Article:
In addition, cytokines activate the expression of adhesion molecules on endothelial cells and hepatocytes. If primed neutrophils receive a chemotactic signal from the parenchyma, they will transmigrate and adhere to hepatocytes. This leads to the final activation of neutrophil with degranulation (protease release) and adherence-dependent oxidant stress, which causes cell necrosis. Mediators generated during cell injury, such as lipid peroxidation products (LPO) and chemokines, become chemotactic signals for further neutrophil activation and transmigration[47].

Therefore, both neutrophils and Kupffer cells, directly or through activation of a complement, are activated by solvents and drugs toxicity, tissue trauma, ischemia-reperfusion, sepsis, and other pathophysiological events. In particular, Kupffer cells release cytotoxic mediators, such as proinflammatory mediators, and reactive oxygen species, such as cytokines and chemokines. Functionally, complement factors (e.g., C5a) and cytokines prime and activate neutrophils to promote their recruitment into the hepatic vasculature. Chemotactically-stimulated neutrophils extravasate and adhere to parenchymal cells. Through the release of reactive oxygen and proteases, they induce necrotic cell death adhesion molecules on neutrophils (β-2 integrins, especially CD11b/CD18) and ICAM-1 on endothelial cells and hepatocytes, which are are essential for neutrophil margination, extravasation, and oxidant production.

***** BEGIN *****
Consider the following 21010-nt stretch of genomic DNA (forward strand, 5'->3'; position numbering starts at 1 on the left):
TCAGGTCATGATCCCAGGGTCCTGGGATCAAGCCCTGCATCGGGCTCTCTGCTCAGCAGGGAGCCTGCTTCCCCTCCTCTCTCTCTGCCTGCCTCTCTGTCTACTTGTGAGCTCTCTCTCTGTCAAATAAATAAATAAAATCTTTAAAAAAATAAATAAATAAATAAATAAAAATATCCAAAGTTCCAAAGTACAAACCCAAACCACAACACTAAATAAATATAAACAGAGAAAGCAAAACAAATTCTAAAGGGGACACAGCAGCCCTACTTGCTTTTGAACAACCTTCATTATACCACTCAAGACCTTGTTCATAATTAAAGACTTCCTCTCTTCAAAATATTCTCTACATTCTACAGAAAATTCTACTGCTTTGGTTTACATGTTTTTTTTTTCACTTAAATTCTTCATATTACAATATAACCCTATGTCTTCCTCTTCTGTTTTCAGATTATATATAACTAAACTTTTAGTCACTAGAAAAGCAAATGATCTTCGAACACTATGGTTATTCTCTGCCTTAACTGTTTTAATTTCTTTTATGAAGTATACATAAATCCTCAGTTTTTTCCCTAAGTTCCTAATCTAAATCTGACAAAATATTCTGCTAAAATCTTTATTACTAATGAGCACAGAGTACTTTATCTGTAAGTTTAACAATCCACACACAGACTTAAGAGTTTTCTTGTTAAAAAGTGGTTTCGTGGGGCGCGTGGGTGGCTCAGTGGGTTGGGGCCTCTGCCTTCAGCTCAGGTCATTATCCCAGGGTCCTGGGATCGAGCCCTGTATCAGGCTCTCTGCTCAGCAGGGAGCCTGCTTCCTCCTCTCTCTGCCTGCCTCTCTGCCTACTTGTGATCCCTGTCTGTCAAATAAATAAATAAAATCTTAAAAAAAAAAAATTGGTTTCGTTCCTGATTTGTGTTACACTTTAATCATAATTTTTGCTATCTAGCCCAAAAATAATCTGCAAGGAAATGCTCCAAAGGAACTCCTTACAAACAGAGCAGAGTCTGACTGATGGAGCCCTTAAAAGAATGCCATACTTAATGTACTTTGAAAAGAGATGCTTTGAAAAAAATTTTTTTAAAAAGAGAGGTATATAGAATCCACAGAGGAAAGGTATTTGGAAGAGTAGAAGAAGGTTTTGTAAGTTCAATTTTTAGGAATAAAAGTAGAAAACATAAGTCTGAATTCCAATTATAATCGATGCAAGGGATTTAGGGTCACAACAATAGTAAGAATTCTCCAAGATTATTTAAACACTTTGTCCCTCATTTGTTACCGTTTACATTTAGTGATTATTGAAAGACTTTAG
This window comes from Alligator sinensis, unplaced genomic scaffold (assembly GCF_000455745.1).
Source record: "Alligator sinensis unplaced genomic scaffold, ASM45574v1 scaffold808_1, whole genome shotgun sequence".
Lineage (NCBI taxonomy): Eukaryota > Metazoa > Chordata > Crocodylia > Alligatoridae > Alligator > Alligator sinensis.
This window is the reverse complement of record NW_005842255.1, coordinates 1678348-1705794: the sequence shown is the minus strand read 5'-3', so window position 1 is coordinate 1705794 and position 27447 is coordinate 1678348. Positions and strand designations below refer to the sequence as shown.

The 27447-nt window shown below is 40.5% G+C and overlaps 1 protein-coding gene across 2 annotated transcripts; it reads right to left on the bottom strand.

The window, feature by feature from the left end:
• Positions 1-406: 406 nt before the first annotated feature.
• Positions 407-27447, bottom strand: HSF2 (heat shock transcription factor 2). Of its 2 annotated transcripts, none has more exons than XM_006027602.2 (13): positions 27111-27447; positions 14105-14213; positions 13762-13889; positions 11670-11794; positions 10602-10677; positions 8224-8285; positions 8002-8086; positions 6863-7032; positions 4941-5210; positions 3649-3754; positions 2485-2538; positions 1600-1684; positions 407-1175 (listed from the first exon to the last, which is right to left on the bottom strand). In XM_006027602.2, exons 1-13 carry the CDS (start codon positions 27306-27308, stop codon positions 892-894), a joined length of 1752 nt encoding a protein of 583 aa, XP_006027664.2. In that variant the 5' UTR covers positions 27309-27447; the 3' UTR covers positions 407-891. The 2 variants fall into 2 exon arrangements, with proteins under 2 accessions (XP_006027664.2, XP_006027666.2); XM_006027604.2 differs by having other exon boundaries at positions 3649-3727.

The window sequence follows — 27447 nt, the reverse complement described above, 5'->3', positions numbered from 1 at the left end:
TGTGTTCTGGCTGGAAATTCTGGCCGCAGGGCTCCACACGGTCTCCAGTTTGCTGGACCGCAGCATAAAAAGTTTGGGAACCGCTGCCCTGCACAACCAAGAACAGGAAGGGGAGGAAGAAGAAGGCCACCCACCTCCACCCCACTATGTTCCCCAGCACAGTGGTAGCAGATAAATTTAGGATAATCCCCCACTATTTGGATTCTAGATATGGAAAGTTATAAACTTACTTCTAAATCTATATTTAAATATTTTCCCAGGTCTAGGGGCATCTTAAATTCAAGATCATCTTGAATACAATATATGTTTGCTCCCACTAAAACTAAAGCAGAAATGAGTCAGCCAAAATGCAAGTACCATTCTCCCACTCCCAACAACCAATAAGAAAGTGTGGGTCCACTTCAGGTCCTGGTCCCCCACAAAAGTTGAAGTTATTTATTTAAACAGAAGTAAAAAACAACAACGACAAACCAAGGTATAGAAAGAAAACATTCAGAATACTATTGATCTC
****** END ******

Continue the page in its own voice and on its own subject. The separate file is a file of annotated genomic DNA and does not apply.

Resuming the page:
Cytokines can induce hepatic adhesion molecule and chemokine formation, which in turn is modulated by oxidant stress[48].


Cytochrome P450 (P450 or CYP) plays an important role in the biotransformation of many endogenous compounds and xenobiotics. The most common enzyme system for oxidation of xenobiotics is cytochrome P450, also known as CYP450 monooxygenase, hydroxylase or oxidase[49,50].